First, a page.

10-2 Lottery Scholarship $ Enriching Others?
SANTA FE -- New Mexico's state lottery turns out to be an even bigger rip-off than we thought.
From the beginning we knew our chances of winning the big one are something like one in 80 million. For some reason that wasn't enough so they added some more numbers we could choose and the odds went up from astronomical to something like our chance of being a victim of terrorism.
So why would anyone ever want to play the lottery? When they advertise a $100 million prize, that's only if you wait 40 years to get it all. If you want it now, figure on about half that amount. Then Uncle Sam gets his cut off the top which leaves you with about $33 million.
That's nothing to sneeze at but it's not much compared to the odds against winning. You can do better at an Indian casino and they're not known for their generosity. But you can find bets in casinos in which the house advantage is less than one percent.
In New Mexico's version of the Powerball lottery, players get 56 percent of the of the amount bet. Operating costs are 20 percent and the remaining 24 percent goes to college student scholarships. That means it takes $76 to raise $24 for the students.
Over 40 states and territories participate in the Powerball lottery. So we can make comparisons with the experience of other states. Some states have tried monkeying with the percentage that goes to winning players.
But for some reason, when the winning percentage drops to near 50 percent, many players drop out. When the odds of winning are so high to begin with, it really shouldn't make much difference if the winning amount is reduced slightly. But it does.
It is reducing operating costs that makes the big difference, though. That's where other states are saving money that could be going into New Mexico college scholarships. Only four states spend more on administering their lottery than New Mexico.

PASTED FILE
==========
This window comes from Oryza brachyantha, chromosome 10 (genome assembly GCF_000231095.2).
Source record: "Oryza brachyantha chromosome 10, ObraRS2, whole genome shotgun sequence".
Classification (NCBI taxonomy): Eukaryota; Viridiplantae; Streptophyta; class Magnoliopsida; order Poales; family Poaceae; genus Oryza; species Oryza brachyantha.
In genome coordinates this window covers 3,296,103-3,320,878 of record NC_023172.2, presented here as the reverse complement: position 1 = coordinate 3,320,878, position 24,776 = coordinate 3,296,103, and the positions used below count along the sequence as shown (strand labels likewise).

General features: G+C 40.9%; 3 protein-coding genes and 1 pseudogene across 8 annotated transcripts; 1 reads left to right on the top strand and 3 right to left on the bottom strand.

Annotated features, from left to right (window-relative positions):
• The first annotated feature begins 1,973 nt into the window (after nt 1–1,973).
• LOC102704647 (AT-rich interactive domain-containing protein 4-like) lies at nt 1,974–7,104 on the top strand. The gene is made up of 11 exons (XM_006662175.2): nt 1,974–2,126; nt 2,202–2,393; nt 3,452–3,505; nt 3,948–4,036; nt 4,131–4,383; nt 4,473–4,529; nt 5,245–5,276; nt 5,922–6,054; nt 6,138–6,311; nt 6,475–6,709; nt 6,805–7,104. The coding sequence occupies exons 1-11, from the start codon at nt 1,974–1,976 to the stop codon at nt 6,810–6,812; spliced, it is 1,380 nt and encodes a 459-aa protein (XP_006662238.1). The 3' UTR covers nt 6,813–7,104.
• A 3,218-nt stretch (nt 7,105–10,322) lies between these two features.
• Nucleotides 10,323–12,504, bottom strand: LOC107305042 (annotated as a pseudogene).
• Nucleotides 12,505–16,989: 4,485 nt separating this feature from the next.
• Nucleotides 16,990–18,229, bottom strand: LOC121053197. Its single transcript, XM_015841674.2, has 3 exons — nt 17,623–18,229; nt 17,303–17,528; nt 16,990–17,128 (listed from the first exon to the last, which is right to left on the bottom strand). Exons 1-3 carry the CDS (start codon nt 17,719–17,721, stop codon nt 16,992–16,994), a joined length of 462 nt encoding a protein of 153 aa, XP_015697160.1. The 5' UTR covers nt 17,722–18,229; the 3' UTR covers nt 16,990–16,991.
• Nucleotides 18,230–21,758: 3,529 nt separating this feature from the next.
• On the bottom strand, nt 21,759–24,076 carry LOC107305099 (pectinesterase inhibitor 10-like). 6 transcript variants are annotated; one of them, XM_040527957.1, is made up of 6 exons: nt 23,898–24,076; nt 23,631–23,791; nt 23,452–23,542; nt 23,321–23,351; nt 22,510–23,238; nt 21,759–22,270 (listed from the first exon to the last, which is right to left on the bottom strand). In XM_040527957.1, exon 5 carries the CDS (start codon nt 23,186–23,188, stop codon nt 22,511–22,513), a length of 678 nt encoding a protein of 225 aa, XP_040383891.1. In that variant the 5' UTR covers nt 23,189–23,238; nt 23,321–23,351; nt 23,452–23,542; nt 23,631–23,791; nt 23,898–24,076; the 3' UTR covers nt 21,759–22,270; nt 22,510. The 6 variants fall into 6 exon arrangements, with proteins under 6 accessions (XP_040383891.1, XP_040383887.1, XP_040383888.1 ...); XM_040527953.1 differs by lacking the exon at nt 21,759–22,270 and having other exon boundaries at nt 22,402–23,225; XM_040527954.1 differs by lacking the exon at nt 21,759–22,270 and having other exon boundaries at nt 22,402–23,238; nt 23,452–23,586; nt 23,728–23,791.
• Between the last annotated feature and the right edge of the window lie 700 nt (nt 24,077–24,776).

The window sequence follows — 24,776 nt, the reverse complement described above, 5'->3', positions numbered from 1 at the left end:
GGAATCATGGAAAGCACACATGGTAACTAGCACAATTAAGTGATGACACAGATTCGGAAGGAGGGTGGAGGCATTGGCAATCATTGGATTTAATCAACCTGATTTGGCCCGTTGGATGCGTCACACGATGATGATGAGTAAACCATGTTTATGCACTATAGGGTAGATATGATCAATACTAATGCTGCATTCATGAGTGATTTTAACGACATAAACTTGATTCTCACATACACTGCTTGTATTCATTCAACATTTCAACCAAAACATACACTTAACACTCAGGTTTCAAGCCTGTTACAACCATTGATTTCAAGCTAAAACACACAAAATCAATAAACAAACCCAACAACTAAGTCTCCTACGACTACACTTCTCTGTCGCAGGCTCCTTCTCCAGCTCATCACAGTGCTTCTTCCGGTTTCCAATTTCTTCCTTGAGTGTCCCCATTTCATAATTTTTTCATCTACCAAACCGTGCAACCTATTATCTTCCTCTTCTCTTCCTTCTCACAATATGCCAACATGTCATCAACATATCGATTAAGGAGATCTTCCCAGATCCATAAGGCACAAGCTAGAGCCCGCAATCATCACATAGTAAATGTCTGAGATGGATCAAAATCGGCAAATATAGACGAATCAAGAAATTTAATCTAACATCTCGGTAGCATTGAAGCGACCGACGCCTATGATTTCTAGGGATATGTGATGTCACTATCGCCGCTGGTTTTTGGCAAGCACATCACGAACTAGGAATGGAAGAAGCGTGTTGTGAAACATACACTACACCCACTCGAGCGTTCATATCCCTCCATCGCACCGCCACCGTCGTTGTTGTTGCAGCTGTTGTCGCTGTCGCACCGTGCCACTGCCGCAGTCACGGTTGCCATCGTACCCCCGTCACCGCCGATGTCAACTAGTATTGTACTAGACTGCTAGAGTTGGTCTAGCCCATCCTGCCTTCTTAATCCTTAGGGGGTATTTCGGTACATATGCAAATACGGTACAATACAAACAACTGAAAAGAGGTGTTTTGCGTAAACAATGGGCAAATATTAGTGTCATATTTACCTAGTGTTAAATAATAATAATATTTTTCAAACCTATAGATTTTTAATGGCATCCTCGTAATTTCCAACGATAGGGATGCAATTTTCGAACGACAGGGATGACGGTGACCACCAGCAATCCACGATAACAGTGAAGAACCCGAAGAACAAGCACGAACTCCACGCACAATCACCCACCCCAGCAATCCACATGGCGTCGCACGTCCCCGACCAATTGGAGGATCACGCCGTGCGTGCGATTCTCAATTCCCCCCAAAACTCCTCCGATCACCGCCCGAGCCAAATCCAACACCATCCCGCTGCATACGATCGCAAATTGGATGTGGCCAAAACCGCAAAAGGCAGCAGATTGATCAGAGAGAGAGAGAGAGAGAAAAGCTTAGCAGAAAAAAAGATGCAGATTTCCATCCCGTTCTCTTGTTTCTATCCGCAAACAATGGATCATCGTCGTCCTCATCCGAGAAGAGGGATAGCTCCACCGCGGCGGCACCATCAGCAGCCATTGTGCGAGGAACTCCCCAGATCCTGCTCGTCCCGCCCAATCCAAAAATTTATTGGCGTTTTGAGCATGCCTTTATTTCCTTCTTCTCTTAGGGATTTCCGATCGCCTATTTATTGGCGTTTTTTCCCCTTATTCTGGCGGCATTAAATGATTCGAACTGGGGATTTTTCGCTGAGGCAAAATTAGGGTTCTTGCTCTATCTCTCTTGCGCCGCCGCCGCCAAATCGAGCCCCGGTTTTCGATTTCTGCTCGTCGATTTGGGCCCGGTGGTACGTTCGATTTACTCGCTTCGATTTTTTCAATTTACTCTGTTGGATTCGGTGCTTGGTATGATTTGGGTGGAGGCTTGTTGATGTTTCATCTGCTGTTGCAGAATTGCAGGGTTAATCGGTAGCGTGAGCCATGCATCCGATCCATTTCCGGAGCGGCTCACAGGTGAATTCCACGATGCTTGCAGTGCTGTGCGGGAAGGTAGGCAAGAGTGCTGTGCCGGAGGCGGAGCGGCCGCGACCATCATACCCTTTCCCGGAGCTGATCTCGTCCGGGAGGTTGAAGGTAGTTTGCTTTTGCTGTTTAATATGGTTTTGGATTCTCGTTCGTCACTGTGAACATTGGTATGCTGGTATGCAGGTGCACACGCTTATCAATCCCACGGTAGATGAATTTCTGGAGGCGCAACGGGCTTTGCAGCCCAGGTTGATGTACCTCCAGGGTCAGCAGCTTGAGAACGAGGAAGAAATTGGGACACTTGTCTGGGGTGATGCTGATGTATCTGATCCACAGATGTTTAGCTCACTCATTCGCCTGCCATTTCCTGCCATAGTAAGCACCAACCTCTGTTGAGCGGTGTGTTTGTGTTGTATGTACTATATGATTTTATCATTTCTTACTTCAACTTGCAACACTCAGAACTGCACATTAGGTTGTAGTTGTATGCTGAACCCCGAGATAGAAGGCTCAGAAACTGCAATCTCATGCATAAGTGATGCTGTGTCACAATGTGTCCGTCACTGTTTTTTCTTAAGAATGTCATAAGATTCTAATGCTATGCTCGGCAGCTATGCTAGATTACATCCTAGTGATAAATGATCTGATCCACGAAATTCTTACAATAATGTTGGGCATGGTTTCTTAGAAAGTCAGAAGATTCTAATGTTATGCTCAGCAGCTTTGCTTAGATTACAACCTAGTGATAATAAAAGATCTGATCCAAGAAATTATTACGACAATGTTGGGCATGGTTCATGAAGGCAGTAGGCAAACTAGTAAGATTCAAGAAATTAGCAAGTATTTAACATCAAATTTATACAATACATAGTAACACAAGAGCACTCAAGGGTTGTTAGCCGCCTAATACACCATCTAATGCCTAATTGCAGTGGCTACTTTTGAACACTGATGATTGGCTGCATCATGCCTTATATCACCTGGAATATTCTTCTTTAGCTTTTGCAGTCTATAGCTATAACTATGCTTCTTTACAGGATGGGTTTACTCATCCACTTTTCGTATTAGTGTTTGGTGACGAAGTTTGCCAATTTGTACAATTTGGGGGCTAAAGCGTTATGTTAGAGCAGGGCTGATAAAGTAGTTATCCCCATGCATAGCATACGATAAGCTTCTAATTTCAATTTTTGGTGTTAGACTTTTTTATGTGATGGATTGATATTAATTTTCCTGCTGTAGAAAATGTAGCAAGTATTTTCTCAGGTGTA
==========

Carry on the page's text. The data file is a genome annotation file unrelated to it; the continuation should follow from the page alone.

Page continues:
Obviously, there are some benefits to size. The states with the lowest administrative costs are the biggies. But all of the states that are smaller than us also have lower administrative costs than we do. That means New Mexico has a lot of fat that it needs to trim.
Think New Mexico, a results-oriented think tank that has been responsible for a number of advances in our state, recently issued a study of the New Mexico lottery's operating costs and discovered several areas that need attention. And there is some urgency.
Unless our high operating and administrative costs are sufficiently cut in the next five years, the lottery will not generate sufficient money to fully fund all the students eligible for lottery scholarships.
The first step is for the state to re-bid the contract with its online vendor, GTech, which receives 8.52 percent of sales, while similar states pay as low as 2.16 percent. That can't be done immediately because the contract runs through late 2008.
The last time the contract came due, it was extended for another five years, without re-bidding. GTech agreed to a reduction from 10.35 percent, at that time, making it look like a good guy. But it isn't.
GTech originally got the business on a sole-source contract. In states where GTech has faced competition, it has agreed to contracts as low as 2.99 percent in Idaho. Not surprisingly, GTech had lobbyists at the New Mexico Legislature advocating for the original state lottery.
It is time for GTech to get out of New Mexico unless it cleans up its act quickly. That might be possible. The Rhode Island company is being bought by a multinational corporation based in Italy. The sale would create the world's biggest lottery operator.
Might that mean a better citizen of the lottery business or an even bigger, greedy giant? We need to know soon because student scholarships are running out of money.